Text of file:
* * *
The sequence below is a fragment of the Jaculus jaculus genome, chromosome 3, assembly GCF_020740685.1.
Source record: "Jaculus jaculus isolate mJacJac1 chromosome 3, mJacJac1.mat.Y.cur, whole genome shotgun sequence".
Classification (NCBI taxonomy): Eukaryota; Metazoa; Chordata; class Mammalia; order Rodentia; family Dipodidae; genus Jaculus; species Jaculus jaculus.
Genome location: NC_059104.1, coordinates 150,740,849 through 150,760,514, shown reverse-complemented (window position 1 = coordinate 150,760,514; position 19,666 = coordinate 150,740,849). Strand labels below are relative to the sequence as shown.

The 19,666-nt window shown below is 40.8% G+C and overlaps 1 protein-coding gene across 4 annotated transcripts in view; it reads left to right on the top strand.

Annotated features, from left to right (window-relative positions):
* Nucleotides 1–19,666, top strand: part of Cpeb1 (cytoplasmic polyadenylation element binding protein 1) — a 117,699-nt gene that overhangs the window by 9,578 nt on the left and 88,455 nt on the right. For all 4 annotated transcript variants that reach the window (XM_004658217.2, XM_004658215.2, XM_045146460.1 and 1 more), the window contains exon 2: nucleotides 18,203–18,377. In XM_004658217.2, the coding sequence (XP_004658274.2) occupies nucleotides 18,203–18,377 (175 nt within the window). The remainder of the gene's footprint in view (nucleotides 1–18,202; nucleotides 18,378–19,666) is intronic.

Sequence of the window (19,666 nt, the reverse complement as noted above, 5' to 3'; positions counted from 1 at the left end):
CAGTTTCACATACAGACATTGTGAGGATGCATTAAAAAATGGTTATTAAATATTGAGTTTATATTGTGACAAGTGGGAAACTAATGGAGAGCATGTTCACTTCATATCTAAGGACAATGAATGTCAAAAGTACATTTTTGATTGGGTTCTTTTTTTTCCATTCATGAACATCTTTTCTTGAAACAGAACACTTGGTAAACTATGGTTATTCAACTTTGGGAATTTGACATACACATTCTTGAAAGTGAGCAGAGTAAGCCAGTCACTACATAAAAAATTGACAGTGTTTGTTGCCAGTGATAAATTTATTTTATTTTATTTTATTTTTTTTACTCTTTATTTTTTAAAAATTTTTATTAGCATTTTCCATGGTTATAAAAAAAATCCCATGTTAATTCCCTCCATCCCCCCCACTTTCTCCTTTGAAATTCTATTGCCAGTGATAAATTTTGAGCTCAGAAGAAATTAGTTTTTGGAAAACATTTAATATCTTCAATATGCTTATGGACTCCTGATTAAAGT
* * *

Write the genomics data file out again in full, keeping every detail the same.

The sequence below is a fragment of the Jaculus jaculus genome, chromosome 3, assembly GCF_020740685.1.
Source record: "Jaculus jaculus isolate mJacJac1 chromosome 3, mJacJac1.mat.Y.cur, whole genome shotgun sequence".
Classification (NCBI taxonomy): Eukaryota; Metazoa; Chordata; class Mammalia; order Rodentia; family Dipodidae; genus Jaculus; species Jaculus jaculus.
Genome location: NC_059104.1, coordinates 150,740,849 through 150,760,514, shown reverse-complemented (window position 1 = coordinate 150,760,514; position 19,666 = coordinate 150,740,849). Strand labels below are relative to the sequence as shown.

The 19,666-nt window shown below is 40.8% G+C and overlaps 1 protein-coding gene across 4 annotated transcripts in view; it reads left to right on the top strand.

Annotated features, from left to right (window-relative positions):
* Nucleotides 1–19,666, top strand: part of Cpeb1 (cytoplasmic polyadenylation element binding protein 1) — a 117,699-nt gene that overhangs the window by 9,578 nt on the left and 88,455 nt on the right. For all 4 annotated transcript variants that reach the window (XM_004658217.2, XM_004658215.2, XM_045146460.1 and 1 more), the window contains exon 2: nucleotides 18,203–18,377. In XM_004658217.2, the coding sequence (XP_004658274.2) occupies nucleotides 18,203–18,377 (175 nt within the window). The remainder of the gene's footprint in view (nucleotides 1–18,202; nucleotides 18,378–19,666) is intronic.

Sequence of the window (19,666 nt, the reverse complement as noted above, 5' to 3'; positions counted from 1 at the left end):
CAGTTTCACATACAGACATTGTGAGGATGCATTAAAAAATGGTTATTAAATATTGAGTTTATATTGTGACAAGTGGGAAACTAATGGAGAGCATGTTCACTTCATATCTAAGGACAATGAATGTCAAAAGTACATTTTTGATTGGGTTCTTTTTTTTCCATTCATGAACATCTTTTCTTGAAACAGAACACTTGGTAAACTATGGTTATTCAACTTTGGGAATTTGACATACACATTCTTGAAAGTGAGCAGAGTAAGCCAGTCACTACATAAAAAATTGACAGTGTTTGTTGCCAGTGATAAATTTATTTTATTTTATTTTATTTTTTTTACTCTTTATTTTTTAAAAATTTTTATTAGCATTTTCCATGGTTATAAAAAAAATCCCATGTTAATTCCCTCCATCCCCCCCACTTTCTCCTTTGAAATTCTATTGCCAGTGATAAATTTTGAGCTCAGAAGAAATTAGTTTTTGGAAAACATTTAATATCTTCAATATGCTTATGGACTCCTGATTAAAGT